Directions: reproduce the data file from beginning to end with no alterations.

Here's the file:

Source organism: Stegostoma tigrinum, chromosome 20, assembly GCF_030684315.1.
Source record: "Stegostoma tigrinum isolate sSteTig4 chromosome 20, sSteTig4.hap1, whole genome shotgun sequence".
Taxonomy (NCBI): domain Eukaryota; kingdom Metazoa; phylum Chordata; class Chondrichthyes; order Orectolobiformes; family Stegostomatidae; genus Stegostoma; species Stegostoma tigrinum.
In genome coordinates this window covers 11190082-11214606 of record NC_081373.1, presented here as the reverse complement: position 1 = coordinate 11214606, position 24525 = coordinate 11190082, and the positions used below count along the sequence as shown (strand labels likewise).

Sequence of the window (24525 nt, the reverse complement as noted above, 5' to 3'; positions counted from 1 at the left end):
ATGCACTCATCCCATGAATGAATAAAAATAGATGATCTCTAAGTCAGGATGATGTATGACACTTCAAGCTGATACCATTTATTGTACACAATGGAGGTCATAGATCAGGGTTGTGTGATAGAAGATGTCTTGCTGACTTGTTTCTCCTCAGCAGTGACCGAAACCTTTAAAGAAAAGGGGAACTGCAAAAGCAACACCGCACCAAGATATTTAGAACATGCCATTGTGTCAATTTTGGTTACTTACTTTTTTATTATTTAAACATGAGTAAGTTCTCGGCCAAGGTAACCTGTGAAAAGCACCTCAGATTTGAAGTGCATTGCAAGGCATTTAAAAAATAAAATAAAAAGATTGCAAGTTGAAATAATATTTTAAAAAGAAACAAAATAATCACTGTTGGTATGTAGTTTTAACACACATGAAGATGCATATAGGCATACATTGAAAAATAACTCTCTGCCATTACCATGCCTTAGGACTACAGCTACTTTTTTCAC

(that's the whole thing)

Source organism: Stegostoma tigrinum, chromosome 20, assembly GCF_030684315.1.
Source record: "Stegostoma tigrinum isolate sSteTig4 chromosome 20, sSteTig4.hap1, whole genome shotgun sequence".
Taxonomy (NCBI): domain Eukaryota; kingdom Metazoa; phylum Chordata; class Chondrichthyes; order Orectolobiformes; family Stegostomatidae; genus Stegostoma; species Stegostoma tigrinum.
In genome coordinates this window covers 11190082-11214606 of record NC_081373.1, presented here as the reverse complement: position 1 = coordinate 11214606, position 24525 = coordinate 11190082, and the positions used below count along the sequence as shown (strand labels likewise).

Sequence of the window (24525 nt, the reverse complement as noted above, 5' to 3'; positions counted from 1 at the left end):
ATGCACTCATCCCATGAATGAATAAAAATAGATGATCTCTAAGTCAGGATGATGTATGACACTTCAAGCTGATACCATTTATTGTACACAATGGAGGTCATAGATCAGGGTTGTGTGATAGAAGATGTCTTGCTGACTTGTTTCTCCTCAGCAGTGACCGAAACCTTTAAAGAAAAGGGGAACTGCAAAAGCAACACCGCACCAAGATATTTAGAACATGCCATTGTGTCAATTTTGGTTACTTACTTTTTTATTATTTAAACATGAGTAAGTTCTCGGCCAAGGTAACCTGTGAAAAGCACCTCAGATTTGAAGTGCATTGCAAGGCATTTAAAAAATAAAATAAAAAGATTGCAAGTTGAAATAATATTTTAAAAAGAAACAAAATAATCACTGTTGGTATGTAGTTTTAACACACATGAAGATGCATATAGGCATACATTGAAAAATAACTCTCTGCCATTACCATGCCTTAGGACTACAGCTACTTTTTTCAC